Dear Tofler,
Thank you for your tool kit.
Can I add uplifting aromatherapy oils that can be bought at the supermarket?
Lavender oil (though some are allergic to lavender),
a dab on a tissue helps bring calm and can 'bring me down' from being anxious.
Rosemary -just rubbing a sprig of rosemary in my hands and inhaling the smell can help clear the head.
oh, and I only pick sprigs of rosemary from my neighbours gardens if it is over grown.

getting to bed at a regular hour - so have to go,
best wishes
B

tofler
Posts: 291
Joined: Thu Sep 08, 2016 11:33 pm
Location: England (North East)

Re: Developing our mental health toolkits

Postby tofler » Wed Sep 05, 2018 6:21 am

betterinrecovery wrote:Can I add uplifting aromatherapy oils...


Hi there betterinrecovery, yes of course you can! Please feel free to add anything at all which you find helpful. I like aromatherapy oils as well, especially lavender and citronella. A plant that I have growing in the garden and which I absolutely love the smell of, is lemon balm (very relaxing, a woody scent with a subtle hint of lemon).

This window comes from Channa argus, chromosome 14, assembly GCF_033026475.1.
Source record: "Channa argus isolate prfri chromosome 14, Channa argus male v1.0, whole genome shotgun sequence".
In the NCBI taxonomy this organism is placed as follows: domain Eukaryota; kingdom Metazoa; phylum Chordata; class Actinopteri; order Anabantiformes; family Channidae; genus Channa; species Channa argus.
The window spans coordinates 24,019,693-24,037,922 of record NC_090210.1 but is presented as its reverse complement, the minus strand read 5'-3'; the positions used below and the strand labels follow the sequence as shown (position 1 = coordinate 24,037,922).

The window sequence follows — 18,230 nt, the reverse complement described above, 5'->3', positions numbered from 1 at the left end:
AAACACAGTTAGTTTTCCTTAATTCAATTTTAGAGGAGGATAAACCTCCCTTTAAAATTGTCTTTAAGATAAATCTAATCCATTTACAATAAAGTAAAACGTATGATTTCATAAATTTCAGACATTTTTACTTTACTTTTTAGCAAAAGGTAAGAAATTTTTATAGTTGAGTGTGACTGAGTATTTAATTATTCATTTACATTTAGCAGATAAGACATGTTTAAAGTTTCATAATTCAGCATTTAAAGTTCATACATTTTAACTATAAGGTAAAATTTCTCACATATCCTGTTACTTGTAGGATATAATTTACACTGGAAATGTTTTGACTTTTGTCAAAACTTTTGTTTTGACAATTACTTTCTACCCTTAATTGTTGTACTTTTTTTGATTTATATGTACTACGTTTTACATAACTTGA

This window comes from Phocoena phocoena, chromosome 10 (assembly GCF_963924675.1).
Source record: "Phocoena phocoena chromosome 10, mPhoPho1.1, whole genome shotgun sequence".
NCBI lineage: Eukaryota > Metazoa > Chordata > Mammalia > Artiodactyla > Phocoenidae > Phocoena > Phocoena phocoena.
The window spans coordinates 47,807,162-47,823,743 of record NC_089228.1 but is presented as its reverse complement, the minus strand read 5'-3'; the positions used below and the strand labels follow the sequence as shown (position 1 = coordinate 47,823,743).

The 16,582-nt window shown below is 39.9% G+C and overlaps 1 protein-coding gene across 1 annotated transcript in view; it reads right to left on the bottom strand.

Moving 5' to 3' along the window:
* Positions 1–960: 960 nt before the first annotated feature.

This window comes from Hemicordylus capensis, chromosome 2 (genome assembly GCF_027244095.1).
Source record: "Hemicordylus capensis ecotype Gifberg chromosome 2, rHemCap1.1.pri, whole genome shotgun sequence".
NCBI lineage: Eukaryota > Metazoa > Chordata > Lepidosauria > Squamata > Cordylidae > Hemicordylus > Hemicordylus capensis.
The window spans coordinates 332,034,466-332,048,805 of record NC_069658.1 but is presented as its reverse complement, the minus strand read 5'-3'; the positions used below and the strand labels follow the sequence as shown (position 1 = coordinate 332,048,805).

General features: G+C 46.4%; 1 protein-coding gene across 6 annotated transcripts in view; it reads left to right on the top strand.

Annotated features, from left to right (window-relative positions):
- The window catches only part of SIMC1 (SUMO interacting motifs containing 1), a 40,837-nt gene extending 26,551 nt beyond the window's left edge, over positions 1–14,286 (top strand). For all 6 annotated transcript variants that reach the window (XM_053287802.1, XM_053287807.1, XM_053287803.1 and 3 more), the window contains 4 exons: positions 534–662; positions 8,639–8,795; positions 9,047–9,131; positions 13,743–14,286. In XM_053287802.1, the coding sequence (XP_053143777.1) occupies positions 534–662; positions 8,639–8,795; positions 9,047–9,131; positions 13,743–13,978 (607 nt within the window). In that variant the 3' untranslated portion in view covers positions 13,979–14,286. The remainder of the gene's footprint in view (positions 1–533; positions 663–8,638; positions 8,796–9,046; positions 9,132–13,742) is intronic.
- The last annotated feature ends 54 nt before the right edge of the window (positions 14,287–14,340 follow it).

✓ You've also mentioned sleep. Looking after my sleep pattern and getting to bed at a decent time and trying to make sure that I get enough sleep is something else that I often struggle with, but it's another important part of my my toolkit, so thanks for mentioning that as well. I sometimes wake up in the middle of the night (or get woken up by noise outside in the street) and then struggle to get back to sleep. Not getting enough sleep is a trigger for me and it can leave me feeling ill and very low.

betterinrecovery
Posts: 526
Joined: Mon Oct 30, 2017 10:07 pm

Re: Developing our mental health toolkits

Postby betterinrecovery » Wed Sep 05, 2018 10:09 am

Yes have to agree,
Sleep is so, so important. Even on my anti-depressant medication, I feel very bad if I don't get enough sleep.

I think I have lemon balm in the garden - I got a small plant that was being sold off at the garden centre - it is now quite large. I love rubbing it in my hands - something I used to do as a child of 6, I didn't know that it is good for helping with depression.